Mott The Hoople drummer Dale Griffin dies at 67

Griffin had been diagnosed with Alzheimer's disease a decade earlier

Dale Griffin, drummer of British glam-rocker Mott The Hoople, has passed away aged 67.

Griffin was a founding member of the group that released eight albums over their five-and-a-half years as a band. The group are best known for their hit ‘All The Young Dudes’, which was penned by David Bowie.

The news of Griffin’s death was confirmed by Peter Purnell of Mott’s label Angel Air Records, who informed BBC News that the musician had died “peacefully in his sleep” on Sunday (January 17).


Purnell called Griffin “one of the nicest, friendly and talented men I have ever known.”

The band were on the verge of splitting in 1972 when Bowie wrote ‘All The Young Dudes’ for them. He originally offered ‘Sufraggette City’. ‘All The Young Dudes’ reached number three in the UK and spurred the band on to create more hits with ‘Honaloochie Boogie’, ‘All The Way From Memphis’ and ‘Golden Age of Rock’n’Roll’ all following.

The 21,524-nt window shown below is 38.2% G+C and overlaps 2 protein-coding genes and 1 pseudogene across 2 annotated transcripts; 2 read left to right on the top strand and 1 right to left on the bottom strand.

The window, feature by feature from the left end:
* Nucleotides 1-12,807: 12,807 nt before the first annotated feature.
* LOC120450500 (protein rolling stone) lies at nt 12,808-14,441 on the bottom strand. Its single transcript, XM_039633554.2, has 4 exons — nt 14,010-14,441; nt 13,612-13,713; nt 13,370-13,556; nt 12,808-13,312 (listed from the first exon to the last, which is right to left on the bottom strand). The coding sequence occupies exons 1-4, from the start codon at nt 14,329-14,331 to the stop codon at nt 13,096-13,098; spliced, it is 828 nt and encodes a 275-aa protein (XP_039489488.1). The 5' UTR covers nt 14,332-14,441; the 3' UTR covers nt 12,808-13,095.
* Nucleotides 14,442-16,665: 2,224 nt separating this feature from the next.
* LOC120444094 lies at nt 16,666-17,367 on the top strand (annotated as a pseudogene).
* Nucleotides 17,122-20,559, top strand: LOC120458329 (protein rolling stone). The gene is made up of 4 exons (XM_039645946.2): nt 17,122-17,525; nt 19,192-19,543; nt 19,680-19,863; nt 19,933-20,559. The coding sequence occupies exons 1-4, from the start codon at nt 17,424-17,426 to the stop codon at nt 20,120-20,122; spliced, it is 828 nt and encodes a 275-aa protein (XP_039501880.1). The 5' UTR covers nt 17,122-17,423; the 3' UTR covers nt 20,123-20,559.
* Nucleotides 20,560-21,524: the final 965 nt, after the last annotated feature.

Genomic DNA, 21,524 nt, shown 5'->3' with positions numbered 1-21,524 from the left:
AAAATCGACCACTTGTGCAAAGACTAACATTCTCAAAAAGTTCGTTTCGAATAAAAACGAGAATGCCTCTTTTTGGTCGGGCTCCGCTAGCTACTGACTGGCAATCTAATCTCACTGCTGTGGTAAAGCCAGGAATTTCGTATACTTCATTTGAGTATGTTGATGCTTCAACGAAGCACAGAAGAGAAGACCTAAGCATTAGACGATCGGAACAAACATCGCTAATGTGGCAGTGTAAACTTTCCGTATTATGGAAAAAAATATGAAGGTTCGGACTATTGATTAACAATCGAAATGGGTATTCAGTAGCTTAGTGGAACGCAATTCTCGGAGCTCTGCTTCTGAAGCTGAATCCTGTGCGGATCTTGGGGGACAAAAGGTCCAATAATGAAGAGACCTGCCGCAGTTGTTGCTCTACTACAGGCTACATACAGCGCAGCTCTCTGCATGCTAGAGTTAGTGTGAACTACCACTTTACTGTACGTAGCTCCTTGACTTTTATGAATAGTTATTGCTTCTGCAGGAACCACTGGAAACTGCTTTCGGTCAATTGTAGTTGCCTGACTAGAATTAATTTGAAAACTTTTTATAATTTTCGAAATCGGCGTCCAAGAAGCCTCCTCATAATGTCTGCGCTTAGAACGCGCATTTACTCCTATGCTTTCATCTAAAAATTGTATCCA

Mott The Hoople split in 1974 after pulling an entire European tour. Griffin continued playing alongside bassist Pete Overend Watts and Morgan Fisher under the name Mott in 1976.

Mott The Hoople reunited in 2009 for their 40th anniversary but Griffin was unable to perform with the group due to ill-health, having been diagnosed with Alzheimer’s disease at the age of 58.

Purnell said: “All he ever wanted was for his beloved Mott The Hoople to reform and it was his determination that achieved that very feat in 2009 but sadly by then he was too ill to perform at the five sold-out dates – though he did join the band for encores.”


Griffin spent the latter part of his career working as a live session producer for BBC, working with Nirvana, Pulp and more on John Peel sessions.

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